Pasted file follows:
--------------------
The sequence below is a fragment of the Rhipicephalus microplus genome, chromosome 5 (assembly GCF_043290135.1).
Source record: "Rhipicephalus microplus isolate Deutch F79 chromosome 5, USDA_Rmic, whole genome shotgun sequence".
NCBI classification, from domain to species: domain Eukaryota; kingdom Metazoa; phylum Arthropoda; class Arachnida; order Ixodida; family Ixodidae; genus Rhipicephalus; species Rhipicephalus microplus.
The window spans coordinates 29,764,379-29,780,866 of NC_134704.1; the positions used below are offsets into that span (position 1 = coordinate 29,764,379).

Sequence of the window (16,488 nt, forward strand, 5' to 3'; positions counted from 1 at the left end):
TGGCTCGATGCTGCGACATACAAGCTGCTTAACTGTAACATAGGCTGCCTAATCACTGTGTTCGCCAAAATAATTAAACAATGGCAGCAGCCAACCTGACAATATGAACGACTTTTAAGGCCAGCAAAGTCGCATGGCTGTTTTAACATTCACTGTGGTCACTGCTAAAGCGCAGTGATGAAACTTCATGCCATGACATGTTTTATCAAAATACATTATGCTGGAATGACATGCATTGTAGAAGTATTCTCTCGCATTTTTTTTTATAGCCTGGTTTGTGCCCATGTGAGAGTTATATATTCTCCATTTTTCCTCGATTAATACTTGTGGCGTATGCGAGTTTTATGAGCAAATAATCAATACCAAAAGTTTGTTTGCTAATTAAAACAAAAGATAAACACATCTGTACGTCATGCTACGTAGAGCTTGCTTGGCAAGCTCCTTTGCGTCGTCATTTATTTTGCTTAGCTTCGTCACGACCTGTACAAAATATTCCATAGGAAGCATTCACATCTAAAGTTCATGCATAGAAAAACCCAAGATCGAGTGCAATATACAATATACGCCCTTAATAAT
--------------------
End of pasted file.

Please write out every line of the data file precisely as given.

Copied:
The sequence below is a fragment of the Rhipicephalus microplus genome, chromosome 5 (assembly GCF_043290135.1).
Source record: "Rhipicephalus microplus isolate Deutch F79 chromosome 5, USDA_Rmic, whole genome shotgun sequence".
NCBI classification, from domain to species: domain Eukaryota; kingdom Metazoa; phylum Arthropoda; class Arachnida; order Ixodida; family Ixodidae; genus Rhipicephalus; species Rhipicephalus microplus.
The window spans coordinates 29,764,379-29,780,866 of NC_134704.1; the positions used below are offsets into that span (position 1 = coordinate 29,764,379).

Sequence of the window (16,488 nt, forward strand, 5' to 3'; positions counted from 1 at the left end):
TGGCTCGATGCTGCGACATACAAGCTGCTTAACTGTAACATAGGCTGCCTAATCACTGTGTTCGCCAAAATAATTAAACAATGGCAGCAGCCAACCTGACAATATGAACGACTTTTAAGGCCAGCAAAGTCGCATGGCTGTTTTAACATTCACTGTGGTCACTGCTAAAGCGCAGTGATGAAACTTCATGCCATGACATGTTTTATCAAAATACATTATGCTGGAATGACATGCATTGTAGAAGTATTCTCTCGCATTTTTTTTTATAGCCTGGTTTGTGCCCATGTGAGAGTTATATATTCTCCATTTTTCCTCGATTAATACTTGTGGCGTATGCGAGTTTTATGAGCAAATAATCAATACCAAAAGTTTGTTTGCTAATTAAAACAAAAGATAAACACATCTGTACGTCATGCTACGTAGAGCTTGCTTGGCAAGCTCCTTTGCGTCGTCATTTATTTTGCTTAGCTTCGTCACGACCTGTACAAAATATTCCATAGGAAGCATTCACATCTAAAGTTCATGCATAGAAAAACCCAAGATCGAGTGCAATATACAATATACGCCCTTAATAAT